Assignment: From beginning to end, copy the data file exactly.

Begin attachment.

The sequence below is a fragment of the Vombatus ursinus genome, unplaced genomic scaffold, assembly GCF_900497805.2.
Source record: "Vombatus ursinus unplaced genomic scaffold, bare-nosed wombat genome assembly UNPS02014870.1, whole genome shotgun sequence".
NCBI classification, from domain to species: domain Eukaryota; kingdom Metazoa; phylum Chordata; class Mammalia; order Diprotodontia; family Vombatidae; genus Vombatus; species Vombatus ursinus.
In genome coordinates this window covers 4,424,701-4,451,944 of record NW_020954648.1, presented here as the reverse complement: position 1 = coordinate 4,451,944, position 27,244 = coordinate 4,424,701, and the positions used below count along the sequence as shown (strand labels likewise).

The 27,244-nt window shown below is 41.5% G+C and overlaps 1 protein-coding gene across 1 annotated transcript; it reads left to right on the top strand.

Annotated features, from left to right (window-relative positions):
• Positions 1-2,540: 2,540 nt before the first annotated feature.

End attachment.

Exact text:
The sequence below is a fragment of the Vombatus ursinus genome, unplaced genomic scaffold, assembly GCF_900497805.2.
Source record: "Vombatus ursinus unplaced genomic scaffold, bare-nosed wombat genome assembly UNPS02014870.1, whole genome shotgun sequence".
NCBI classification, from domain to species: domain Eukaryota; kingdom Metazoa; phylum Chordata; class Mammalia; order Diprotodontia; family Vombatidae; genus Vombatus; species Vombatus ursinus.
In genome coordinates this window covers 4,424,701-4,451,944 of record NW_020954648.1, presented here as the reverse complement: position 1 = coordinate 4,451,944, position 27,244 = coordinate 4,424,701, and the positions used below count along the sequence as shown (strand labels likewise).

The 27,244-nt window shown below is 41.5% G+C and overlaps 1 protein-coding gene across 1 annotated transcript; it reads left to right on the top strand.

Annotated features, from left to right (window-relative positions):
• Positions 1-2,540: 2,540 nt before the first annotated feature.